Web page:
Finally, petitioner claims he was denied his right to a speedy trial. The district court properly considered the factors enumerated in Barker v. Wingo, 407 U.S. 514, 530 (1972): length of the delay, reasons for the delay, petitioner's assertion of his right to a speedy trial, and prejudice. The record reflects that the delay was attributable at least in part to petitioner, who at least once offered to plead guilty but changed his mind, changed attorneys, and waited nearly thirteen months to assert his speedy trial right. Petitioner has also failed to demonstrate any prejudice occasioned by the delay. He is therefore not entitled to habeas relief on this ground.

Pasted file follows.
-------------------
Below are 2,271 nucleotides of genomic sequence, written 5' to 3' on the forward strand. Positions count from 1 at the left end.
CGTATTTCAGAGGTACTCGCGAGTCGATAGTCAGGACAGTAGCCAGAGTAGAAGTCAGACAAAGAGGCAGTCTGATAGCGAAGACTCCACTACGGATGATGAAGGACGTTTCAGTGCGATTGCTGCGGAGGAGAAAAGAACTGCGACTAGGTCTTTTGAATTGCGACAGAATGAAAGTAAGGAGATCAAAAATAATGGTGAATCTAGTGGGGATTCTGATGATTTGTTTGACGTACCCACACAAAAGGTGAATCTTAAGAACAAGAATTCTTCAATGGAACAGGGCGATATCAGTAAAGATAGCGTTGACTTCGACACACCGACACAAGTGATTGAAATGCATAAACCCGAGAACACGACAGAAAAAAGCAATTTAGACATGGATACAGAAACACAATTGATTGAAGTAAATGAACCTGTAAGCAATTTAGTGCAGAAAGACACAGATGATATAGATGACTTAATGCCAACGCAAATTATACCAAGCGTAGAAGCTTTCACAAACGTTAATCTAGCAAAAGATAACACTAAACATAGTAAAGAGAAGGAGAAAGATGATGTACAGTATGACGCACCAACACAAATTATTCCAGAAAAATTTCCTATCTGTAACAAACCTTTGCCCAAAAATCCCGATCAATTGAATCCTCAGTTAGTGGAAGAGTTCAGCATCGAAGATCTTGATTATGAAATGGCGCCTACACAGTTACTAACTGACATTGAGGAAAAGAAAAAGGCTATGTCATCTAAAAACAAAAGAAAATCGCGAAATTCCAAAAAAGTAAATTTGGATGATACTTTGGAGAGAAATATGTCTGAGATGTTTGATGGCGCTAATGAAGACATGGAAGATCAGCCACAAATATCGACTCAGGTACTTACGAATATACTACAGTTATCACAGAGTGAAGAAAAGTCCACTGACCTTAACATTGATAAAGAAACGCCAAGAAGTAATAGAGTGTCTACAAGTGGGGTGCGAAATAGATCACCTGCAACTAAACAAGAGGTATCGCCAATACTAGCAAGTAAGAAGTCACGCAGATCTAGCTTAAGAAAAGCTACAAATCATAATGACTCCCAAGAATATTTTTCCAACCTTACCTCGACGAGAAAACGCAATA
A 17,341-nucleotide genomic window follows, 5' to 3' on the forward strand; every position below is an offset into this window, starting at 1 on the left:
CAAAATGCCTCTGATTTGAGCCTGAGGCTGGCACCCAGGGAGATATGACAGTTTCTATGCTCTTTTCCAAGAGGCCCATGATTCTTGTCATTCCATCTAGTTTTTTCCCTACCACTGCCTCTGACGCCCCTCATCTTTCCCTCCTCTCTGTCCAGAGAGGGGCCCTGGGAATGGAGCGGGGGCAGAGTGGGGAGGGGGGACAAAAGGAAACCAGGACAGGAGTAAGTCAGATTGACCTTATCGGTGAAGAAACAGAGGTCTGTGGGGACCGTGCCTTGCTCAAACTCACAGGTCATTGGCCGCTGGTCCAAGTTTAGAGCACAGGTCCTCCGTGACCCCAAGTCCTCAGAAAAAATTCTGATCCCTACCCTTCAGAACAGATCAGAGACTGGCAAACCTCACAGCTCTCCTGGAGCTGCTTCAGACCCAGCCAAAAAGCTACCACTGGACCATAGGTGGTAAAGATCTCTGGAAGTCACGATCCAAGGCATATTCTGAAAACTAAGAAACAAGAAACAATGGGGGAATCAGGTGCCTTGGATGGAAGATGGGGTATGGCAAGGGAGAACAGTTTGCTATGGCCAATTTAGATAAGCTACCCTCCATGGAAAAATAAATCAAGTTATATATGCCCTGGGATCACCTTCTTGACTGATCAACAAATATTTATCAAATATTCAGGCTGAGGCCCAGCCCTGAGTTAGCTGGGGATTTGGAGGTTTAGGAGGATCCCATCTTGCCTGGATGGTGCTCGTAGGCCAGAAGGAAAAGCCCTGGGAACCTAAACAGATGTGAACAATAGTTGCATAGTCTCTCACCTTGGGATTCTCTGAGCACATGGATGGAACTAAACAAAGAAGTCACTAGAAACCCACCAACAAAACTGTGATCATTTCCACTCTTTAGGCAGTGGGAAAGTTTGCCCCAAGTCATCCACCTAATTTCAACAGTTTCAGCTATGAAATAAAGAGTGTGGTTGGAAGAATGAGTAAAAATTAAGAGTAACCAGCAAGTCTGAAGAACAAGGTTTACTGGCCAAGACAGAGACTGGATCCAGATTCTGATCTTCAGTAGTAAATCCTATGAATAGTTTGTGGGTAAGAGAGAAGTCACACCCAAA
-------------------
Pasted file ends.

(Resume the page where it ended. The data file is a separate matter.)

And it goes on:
For these and the reasons set forth by the district court in its order of October 31, 2001, the application for a certificate of appealability is DENIED, the motion for relief from paying costs or fees is DENIED, and the appeal is DISMISSED.
Entered for the Court
Terrence L. O'Brien
*. Mike Mullin replaced Gary Gibson as Warden of the Oklahoma State Penitentiary effective March 25, 2002.
2. This order and judgment is not binding precedent, except under the doctrines of law of the case, res judicata, and collateral estoppel. The court generally disfavors the citation of orders and judgments; nevertheless, an order and judgment may be cited under the terms and conditions of 10th Cir. R. 36.3.
3. The Honorable John L. Kane, Senior District Judge, United States District Court for the District of Colorado, sitting by designation.